The Medical Device Safety Act of 2009 will have a major impact on the health and safety of millions of Americans. This is a vital piece of legislation, and its passage is necessary to protect American citizens from defective medical devices such as pacemakers, defibrillator cables, catheters, and infusion pump.
These devices are widely used in people of all ages, and recalls are disturbingly common. Many Americans have suffered and died because of problems with medical devices, but under current law, manufacturers cannot be held legally responsibility when they sell defective devices that cause personal injuries and wrongful deaths. Manufacturers immunity in 1976 in the Medical Device Amendments. MDA says that states cannot impose their own requirements on medical devices if the states’ requirements are more stringent than federal requirements. So, when the Food and Drug Administration, a federal agency, grants Pre-market approval for a medical device, the manufacturer has protection from legal liability for any damage that the device may ever do.
Making the FDA the final authority on matters of health, life, and death is a danger to everyone. The agency’s record on ensuring the safety of foods and drugs is abysmal. It has repeatedly approved deadly prescription drugs, and it has consistently allowed contaminated drugs and foods to injure and kill Americans.
The FDA has been equally incompetent in its reviews of medical devices. A recent report from the Government Accountability Office found that the FDA‘s review and approval process is inadequate to assure patient safety, and scientists within the agency have agreed with the GAO‘s findings.
Further, the FDA has never fulfilled its responsibility to test the safety of 27 “legacy” devices, which are medical devices that were approved for use before the enactment of MDA in 1976.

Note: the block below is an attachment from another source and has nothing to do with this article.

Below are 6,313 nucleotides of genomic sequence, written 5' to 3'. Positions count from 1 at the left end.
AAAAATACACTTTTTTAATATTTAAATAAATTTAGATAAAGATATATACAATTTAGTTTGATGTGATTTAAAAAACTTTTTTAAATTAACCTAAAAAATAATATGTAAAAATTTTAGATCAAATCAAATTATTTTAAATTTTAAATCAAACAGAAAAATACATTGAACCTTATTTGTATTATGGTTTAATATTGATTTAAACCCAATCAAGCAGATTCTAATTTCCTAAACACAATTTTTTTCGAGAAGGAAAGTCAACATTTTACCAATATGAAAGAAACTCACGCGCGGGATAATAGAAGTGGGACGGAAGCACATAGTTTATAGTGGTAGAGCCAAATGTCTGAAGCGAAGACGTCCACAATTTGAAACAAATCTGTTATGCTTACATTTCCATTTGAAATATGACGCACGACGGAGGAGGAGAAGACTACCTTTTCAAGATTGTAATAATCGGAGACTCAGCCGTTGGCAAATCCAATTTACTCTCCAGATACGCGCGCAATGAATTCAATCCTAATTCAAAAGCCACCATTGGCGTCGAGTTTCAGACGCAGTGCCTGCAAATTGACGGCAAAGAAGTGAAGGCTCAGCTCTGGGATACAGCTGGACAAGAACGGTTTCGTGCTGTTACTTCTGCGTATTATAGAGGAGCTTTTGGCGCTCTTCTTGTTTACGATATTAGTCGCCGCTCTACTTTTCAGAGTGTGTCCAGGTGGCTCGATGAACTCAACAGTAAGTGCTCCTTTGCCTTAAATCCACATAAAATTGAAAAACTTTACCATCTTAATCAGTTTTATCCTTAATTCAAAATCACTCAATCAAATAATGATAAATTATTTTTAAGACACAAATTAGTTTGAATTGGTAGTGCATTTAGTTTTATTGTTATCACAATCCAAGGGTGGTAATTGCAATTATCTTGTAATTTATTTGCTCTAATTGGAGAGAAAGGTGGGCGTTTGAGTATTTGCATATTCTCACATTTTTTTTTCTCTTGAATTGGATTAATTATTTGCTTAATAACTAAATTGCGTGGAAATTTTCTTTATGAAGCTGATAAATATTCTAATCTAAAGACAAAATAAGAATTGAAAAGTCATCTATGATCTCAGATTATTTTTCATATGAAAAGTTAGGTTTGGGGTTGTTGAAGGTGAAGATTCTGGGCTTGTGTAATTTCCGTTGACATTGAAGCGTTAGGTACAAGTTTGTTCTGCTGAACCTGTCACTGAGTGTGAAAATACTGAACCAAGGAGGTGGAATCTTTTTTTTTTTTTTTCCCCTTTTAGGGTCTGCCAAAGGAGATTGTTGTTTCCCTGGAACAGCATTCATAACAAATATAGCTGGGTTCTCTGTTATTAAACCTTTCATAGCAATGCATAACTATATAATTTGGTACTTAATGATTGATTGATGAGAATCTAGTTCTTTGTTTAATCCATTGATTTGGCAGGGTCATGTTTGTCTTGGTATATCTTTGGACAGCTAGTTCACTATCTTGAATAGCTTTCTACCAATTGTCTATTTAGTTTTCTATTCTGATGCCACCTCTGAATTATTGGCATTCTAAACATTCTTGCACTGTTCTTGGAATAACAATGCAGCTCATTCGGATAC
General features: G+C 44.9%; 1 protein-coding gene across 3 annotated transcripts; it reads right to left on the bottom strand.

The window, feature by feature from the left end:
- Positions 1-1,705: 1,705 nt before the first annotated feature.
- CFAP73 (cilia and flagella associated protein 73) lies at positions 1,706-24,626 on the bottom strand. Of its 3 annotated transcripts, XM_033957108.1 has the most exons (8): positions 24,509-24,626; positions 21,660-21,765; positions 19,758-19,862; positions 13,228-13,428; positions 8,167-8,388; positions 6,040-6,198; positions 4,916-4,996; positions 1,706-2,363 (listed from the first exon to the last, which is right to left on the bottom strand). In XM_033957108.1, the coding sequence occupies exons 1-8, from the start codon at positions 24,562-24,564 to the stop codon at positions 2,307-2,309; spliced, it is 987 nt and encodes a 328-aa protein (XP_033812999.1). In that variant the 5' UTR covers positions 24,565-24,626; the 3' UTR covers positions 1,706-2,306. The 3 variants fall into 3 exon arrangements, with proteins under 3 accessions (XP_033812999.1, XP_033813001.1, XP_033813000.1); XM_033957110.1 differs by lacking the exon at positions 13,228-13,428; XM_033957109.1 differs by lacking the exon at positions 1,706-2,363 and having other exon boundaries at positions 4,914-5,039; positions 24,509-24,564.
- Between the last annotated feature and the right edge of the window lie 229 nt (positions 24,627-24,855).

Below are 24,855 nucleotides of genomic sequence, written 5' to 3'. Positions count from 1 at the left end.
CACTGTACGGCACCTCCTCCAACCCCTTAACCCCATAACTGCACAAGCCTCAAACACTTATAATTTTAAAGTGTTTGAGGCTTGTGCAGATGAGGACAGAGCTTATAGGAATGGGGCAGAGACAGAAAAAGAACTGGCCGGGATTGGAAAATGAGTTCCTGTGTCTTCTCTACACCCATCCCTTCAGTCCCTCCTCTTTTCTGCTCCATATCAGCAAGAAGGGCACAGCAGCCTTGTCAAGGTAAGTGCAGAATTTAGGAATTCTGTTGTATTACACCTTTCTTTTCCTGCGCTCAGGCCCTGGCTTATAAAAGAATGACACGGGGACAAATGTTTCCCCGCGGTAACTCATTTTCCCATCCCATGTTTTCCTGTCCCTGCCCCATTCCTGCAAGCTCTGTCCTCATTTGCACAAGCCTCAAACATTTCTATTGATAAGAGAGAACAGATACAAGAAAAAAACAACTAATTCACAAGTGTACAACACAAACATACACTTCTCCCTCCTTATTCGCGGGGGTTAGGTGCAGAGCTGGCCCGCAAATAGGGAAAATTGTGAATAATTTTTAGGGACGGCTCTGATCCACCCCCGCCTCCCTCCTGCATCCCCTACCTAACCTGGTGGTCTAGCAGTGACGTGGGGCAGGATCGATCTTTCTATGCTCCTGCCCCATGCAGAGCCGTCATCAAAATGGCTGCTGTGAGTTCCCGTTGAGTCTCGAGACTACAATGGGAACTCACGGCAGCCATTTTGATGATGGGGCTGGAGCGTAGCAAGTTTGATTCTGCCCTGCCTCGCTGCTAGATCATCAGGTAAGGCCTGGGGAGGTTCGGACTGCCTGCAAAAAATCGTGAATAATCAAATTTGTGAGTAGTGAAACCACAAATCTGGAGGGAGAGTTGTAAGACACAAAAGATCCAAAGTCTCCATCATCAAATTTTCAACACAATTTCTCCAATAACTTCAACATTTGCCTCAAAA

Despite the FDA‘s deadly record of incompetence, the Supreme Court dealt patients who receive defective medical devices a huge blow in 2008 when it ruled in favor of a medical device maker in Riedel v. Medtronic. In that case, a patient sued Medtronic, Inc., the manufacturer of a balloon catheter that burst and caused him to suffer emergency coronary bypass surgery.
Medtronic argued that the Food, Drug, and Cosmetic Act preempts state-law damage suits brought by patients who have suffered personal injuries from medical devices that the FDA has approved. The court agreed with Medtronic and dismissed the case, leaving consumers with no legal recourse against manufacturers of medical devices that cause personal injuries and wrongful deaths.
The Supreme Court‘s ruling was viciously anti-consumer, and it was also a complete contrast to a more recent decision in a strikingly similar case. In Wyeth vs. Levine, the Supreme Court ruled in favor of a woman who lost her arm because of the incorrect administration of a prescription drug. So, the court has granted immunity to makers of medical devices, while drug makers are held responsible for personal injuries and wrongful deaths caused by their products, and that is a contradiction that defies all logic.
Recognizing the injustice of shielding medical device manufacturers from responsibility for their products, Congressmen Henry Waxman (D-CA), chair of the House Committee on Energy and Commerce, and Frank Pallone (D-NJ), chair of the Health Subcommittee, have introduced The Medical Device Safety Act of 2009. In the Senate, Edward Kennedy (D-MA) and Patrick Leahy (D-VT) have introduced a companion bill.
Many consumer groups have urged passage of this new bill. The prestigious New England Journal Of Medicine and the Des Moines Register have written strong editorials urging legislators to act in the best interests of the American people by holding manufacturers of medical devices responsible for the products that they sell.
The ability of injured consumers to bring lawsuits against the companies that have inflicted personal injuries and death is vital in holding manufacturers responsible for their products. Drug manufacturers and every other type of business face that responsibility. Manufacturers of medical devices, which are literally devices of life and death, must stand up to the same scrutiny. All Americans can play an important role in getting this necessary legislation passed by contacting their senators and their representatives in Congress and asking them in very strong terms to work in the best interests of the citizens who elected them by passing The Medical Device Safety Act of 2009.
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